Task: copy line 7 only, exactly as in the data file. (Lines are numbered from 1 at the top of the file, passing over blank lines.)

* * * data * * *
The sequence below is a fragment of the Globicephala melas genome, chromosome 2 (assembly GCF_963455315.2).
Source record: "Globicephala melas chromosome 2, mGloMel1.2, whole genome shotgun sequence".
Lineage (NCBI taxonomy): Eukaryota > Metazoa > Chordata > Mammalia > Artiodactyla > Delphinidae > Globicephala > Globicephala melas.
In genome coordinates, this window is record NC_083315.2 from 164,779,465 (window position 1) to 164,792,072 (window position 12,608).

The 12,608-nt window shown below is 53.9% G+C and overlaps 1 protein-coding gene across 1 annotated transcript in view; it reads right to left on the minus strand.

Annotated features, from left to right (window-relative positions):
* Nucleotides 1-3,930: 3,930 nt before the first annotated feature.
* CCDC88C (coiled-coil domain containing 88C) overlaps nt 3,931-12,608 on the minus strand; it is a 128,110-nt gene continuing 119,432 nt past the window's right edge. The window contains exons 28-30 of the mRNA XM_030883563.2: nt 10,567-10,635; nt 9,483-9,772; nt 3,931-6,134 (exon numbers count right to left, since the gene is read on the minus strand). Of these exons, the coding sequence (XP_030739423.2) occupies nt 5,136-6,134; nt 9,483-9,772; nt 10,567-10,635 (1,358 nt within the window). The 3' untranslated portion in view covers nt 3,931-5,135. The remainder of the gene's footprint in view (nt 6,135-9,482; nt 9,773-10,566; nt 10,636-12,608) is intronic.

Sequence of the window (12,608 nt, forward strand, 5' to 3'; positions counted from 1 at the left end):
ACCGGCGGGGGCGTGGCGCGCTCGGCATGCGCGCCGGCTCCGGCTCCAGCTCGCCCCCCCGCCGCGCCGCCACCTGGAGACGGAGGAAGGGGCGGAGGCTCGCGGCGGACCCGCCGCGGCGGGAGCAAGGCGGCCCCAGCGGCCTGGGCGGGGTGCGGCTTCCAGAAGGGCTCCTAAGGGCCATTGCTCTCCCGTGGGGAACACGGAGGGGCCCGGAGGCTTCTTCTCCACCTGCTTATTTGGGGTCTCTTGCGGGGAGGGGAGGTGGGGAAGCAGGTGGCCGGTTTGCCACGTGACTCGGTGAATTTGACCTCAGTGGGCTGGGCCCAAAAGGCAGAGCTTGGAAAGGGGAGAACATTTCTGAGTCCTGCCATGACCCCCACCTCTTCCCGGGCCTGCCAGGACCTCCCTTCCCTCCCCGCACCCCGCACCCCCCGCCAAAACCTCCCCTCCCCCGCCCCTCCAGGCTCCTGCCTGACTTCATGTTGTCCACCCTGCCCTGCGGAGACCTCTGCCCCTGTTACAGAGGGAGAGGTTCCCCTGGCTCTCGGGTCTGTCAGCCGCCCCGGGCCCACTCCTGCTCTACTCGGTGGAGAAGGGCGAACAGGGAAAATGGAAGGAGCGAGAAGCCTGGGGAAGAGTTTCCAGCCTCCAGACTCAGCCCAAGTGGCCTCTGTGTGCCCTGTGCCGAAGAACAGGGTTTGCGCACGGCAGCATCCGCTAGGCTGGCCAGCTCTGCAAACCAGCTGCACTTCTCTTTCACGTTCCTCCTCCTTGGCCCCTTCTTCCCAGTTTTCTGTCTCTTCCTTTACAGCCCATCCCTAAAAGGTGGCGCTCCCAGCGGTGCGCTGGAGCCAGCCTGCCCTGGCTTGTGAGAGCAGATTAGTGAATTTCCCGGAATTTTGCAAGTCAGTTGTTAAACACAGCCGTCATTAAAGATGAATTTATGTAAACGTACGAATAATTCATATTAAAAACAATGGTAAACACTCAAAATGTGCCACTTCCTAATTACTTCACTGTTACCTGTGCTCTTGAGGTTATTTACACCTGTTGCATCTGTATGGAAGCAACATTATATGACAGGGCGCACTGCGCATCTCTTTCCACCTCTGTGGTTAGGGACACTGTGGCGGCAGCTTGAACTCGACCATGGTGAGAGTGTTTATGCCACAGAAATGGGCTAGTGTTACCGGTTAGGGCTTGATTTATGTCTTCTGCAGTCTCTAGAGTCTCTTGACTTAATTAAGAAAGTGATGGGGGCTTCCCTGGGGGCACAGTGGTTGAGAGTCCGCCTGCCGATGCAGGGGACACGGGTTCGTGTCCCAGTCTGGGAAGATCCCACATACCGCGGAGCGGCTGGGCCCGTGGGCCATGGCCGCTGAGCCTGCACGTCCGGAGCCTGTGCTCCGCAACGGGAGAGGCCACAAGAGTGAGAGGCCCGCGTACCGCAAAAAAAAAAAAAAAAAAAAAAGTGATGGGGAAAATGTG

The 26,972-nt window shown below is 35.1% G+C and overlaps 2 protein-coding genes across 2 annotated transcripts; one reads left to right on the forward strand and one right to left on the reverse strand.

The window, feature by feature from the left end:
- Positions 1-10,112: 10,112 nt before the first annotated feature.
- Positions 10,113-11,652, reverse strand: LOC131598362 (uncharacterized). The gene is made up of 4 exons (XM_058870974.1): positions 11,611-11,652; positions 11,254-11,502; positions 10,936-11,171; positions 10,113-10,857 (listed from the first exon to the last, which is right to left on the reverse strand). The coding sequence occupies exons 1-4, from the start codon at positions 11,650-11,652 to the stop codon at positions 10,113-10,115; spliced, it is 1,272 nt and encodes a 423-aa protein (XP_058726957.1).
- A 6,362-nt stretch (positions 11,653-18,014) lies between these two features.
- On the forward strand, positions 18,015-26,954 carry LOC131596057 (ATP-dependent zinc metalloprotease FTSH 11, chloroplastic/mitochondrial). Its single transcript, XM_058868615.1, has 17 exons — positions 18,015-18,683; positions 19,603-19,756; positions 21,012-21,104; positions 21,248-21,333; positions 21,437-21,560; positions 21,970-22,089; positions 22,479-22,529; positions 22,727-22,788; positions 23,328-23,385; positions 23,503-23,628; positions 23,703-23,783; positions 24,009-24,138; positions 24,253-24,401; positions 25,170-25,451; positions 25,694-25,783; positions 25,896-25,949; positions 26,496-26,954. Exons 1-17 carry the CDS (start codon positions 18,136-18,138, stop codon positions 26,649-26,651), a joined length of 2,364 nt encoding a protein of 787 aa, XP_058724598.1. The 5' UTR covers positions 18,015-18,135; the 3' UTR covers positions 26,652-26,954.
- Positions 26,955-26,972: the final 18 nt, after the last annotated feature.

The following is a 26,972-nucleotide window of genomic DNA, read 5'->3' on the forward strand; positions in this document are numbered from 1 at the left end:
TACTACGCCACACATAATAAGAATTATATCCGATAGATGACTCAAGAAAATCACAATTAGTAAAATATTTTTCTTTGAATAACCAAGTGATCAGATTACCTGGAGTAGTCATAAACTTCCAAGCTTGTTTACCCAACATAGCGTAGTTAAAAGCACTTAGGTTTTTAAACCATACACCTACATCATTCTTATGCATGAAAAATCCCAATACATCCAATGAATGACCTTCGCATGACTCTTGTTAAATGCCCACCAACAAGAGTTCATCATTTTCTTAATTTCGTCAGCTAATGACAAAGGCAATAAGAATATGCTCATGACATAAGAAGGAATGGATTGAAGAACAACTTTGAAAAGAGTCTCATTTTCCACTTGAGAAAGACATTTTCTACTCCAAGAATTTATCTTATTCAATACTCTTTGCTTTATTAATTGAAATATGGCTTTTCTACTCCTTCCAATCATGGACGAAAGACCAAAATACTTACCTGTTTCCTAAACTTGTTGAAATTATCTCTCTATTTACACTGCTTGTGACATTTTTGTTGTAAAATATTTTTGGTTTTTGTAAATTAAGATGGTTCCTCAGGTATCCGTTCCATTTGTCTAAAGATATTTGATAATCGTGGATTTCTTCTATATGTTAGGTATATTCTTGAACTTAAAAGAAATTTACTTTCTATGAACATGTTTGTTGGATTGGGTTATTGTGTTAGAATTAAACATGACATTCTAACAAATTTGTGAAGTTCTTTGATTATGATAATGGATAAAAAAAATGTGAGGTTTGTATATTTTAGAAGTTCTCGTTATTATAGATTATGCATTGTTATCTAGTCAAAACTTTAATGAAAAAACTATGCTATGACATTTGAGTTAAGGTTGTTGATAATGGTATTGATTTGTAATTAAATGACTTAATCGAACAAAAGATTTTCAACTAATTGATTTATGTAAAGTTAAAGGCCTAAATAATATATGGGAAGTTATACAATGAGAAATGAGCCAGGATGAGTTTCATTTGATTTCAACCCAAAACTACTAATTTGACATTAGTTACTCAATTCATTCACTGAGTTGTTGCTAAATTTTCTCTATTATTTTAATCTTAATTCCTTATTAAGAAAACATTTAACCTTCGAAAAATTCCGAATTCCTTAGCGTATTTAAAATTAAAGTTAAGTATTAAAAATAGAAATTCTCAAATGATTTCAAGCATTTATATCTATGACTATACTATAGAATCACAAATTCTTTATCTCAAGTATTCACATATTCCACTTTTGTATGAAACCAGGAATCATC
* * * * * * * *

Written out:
* Nucleotides 1-3,930: 3,930 nt before the first annotated feature.